·Measures taken to maximise sample recovery and ensure representative nature of the samples.
·Whether a relationship exists between sample recovery and grade and whether sample bias may have occurred due to preferential loss/gain of fine/coarse material.
|·Not applicable – data from geophysical survey only
||·Whether core and chip samples have been geologically and geotechnically logged to a level of detail to support appropriate Mineral Resource estimation, mining studies and metallurgical studies.
·Whether logging is qualitative or quantitative in nature. Core (or costean, channel, etc) photography.
·The total length and percentage of the relevant intersections logged.
|·Not applicable – data from geophysical survey only
|Sub-sampling techniques and sample preparation
||·If core, whether cut or sawn and whether quarter, half or all core taken.
·If non-core, whether riffled, tube sampled, rotary split, etc and whether sampled wet or dry.
·For all sample types, the nature, quality and appropriateness of the sample preparation technique.
·Quality control procedures adopted for all sub-sampling stages to maximise representivity of samples.
·Measures taken to ensure that the sampling is representative of the in situ material collected, including for instance results for field duplicate/second-half sampling.
·Whether sample sizes are appropriate to the grain size of the material being sampled.
|·Not applicable – data from geophysical survey only
|Quality of assay data and laboratory tests
||·The nature, quality and appropriateness of the assaying and laboratory procedures used and whether the technique is considered partial or total.
·For geophysical tools, spectrometers, handheld XRF instruments, etc, the parameters used in determining the analysis including instrument make and model, reading times, calibrations factors applied and their derivation, etc.
·Nature of quality control procedures adopted (e.g. standards, blanks, duplicates, external laboratory checks) and whether acceptable levels of accuracy (i.e. lack of bias) and precision have been established.
|·Not applicable – data from geophysical survey only
|Verification of sampling and assaying
||·The verification of significant intersections by either independent or alternative company personnel.
·The use of twinned holes.
·Documentation of primary data, data entry procedures, data verification, data storage (physical and electronic) protocols.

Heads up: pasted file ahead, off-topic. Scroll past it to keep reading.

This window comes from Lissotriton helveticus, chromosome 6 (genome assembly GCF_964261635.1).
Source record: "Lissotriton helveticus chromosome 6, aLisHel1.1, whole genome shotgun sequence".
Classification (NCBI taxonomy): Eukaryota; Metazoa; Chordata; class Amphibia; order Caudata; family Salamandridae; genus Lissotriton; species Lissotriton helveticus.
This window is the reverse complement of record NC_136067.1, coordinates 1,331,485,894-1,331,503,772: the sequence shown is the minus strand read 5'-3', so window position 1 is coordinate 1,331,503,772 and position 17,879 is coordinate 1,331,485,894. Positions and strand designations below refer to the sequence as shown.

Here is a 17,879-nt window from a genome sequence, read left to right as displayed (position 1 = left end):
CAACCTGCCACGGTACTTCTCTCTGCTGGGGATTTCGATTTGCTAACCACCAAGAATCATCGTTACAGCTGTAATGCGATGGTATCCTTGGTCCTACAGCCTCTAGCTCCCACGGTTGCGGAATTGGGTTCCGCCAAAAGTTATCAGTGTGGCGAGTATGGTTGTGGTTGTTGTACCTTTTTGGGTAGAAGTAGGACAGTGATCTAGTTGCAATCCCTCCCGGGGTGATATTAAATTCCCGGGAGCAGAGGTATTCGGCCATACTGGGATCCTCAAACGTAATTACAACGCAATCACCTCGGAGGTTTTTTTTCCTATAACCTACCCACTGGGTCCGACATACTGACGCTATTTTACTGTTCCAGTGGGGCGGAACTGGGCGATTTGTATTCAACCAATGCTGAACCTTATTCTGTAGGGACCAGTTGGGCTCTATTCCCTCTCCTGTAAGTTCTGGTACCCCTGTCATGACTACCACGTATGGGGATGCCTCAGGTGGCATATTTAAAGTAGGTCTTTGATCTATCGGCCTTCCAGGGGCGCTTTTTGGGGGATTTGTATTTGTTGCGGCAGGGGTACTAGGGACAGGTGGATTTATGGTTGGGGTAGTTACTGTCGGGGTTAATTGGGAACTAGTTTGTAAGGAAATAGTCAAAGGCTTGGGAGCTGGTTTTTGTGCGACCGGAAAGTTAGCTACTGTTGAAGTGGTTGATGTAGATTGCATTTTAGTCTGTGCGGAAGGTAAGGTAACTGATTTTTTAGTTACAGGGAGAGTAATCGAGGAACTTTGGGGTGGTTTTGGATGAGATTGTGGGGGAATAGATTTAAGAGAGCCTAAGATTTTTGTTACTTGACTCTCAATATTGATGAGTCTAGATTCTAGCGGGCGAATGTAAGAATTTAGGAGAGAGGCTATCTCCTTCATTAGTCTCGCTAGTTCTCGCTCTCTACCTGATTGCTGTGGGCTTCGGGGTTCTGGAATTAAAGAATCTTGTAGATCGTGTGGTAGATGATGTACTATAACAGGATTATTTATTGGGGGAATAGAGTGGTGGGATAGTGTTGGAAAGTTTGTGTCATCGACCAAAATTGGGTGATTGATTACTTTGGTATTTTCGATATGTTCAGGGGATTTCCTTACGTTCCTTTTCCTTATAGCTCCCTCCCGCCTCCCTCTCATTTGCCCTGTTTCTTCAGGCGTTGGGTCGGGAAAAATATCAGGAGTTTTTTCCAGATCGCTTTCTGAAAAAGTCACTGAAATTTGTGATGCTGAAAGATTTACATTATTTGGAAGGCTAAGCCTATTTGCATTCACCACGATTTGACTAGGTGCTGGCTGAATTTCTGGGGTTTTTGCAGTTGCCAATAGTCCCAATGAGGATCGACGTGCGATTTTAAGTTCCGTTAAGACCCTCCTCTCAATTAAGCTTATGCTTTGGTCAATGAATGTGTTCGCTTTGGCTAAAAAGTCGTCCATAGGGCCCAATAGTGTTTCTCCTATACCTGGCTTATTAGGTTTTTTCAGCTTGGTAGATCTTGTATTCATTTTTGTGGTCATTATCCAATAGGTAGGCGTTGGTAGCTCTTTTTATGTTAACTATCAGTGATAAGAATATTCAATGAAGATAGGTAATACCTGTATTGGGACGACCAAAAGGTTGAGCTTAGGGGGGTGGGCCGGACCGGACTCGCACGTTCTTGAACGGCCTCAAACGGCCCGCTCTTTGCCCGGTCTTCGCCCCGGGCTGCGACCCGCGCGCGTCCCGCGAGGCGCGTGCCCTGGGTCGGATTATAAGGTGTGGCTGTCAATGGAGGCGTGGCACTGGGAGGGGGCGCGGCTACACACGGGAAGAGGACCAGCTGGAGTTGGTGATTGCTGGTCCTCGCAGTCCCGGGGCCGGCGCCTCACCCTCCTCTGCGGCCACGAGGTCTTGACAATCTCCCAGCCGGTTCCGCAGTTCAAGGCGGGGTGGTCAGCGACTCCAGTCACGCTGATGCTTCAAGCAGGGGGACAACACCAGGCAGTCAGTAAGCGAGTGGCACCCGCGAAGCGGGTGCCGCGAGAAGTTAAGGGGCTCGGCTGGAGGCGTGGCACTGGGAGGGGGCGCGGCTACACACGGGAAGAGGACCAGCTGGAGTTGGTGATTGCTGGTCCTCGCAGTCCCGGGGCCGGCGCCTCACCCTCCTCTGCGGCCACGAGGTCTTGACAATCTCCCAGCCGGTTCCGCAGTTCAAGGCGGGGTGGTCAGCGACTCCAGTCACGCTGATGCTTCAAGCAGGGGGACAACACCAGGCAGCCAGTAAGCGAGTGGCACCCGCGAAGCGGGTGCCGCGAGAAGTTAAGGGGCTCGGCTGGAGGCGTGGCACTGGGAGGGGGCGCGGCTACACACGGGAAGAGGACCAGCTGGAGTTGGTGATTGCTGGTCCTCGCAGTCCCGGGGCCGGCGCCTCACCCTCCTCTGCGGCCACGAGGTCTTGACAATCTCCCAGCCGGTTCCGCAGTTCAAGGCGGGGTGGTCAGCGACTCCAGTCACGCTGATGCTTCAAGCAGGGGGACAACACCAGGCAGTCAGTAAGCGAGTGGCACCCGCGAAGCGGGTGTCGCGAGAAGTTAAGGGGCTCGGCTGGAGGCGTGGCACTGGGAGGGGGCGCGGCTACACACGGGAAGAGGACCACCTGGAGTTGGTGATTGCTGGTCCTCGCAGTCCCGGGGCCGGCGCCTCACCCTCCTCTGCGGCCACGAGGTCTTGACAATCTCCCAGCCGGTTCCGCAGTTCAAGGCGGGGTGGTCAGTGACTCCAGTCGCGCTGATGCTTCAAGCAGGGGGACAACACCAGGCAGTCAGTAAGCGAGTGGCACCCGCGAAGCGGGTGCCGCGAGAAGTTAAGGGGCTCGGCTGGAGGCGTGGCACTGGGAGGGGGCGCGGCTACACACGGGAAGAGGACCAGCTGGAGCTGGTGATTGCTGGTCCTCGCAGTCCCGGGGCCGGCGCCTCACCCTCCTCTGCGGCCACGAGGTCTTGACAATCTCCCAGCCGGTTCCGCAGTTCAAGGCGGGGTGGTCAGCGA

·Discuss any adjustment to assay data.
|·Not applicable to this stage of work
|Location of data points
||·Accuracy and quality of surveys used to locate drill holes (collar and down-hole surveys), trenches, mine workings and other locations used in Mineral Resource estimation.
·Specification of the grid system used.
·Quality and adequacy of topographic control.
|·Datum: Geodetic Datum of Australia 94 (GDA94)
·Projection: Map Grid of Australia (MGA)
·Zone: Zone 56
|Data spacing and distribution
||·Data spacing for reporting of Exploration Results.
·Whether the data spacing and distribution is sufficient to establish the degree of geological and grade continuity appropriate for the Mineral Resource and Ore Reserve estimation procedure(s) and classifications applied.
·Whether sample compositing has been applied.
|·The airborne survey data has the following specifications:
·Traverse line direction 45
·Traverse line spacing 200 m
·Tie line direction 135
·Tie line spacing 2000 m
·Block Traverse Kilometres 8,839
·Block Tie Kilometres 1,051
·Block Total Kilometres 9,890
·Mean terrain clearance 80m
|Orientation of data in relation to geological structure
||·Whether the orientation of sampling achieves unbiased sampling of possible structures and the extent to which this is known, considering the deposit type.
·If the relationship between the drilling orientation and the orientation of key mineralised structures is considered to have introduced a sampling bias, this should be assessed and reported if material.
|·Airborne magnetic and radiometric survey was flown perpendicular to the regional structure and stratigraphy with flight line direction: 045 degrees and tie line direction: 135 degrees.
||·The measures taken to ensure sample security.
||·Not applicable – data from geophysical survey only
|Audits or reviews
||·The results of any audits or reviews of sampling techniques and data.
||·Not applicable to this stage of work
Table 2: Photointerp Key Definitions
||Balbi Volcanics – pyroclastics
||Balbi Volcanics – lava flows
||Balbi Volcanics – mudflow deposits
||Emperor Range Volcanics
||Tore Volcanics – lava flows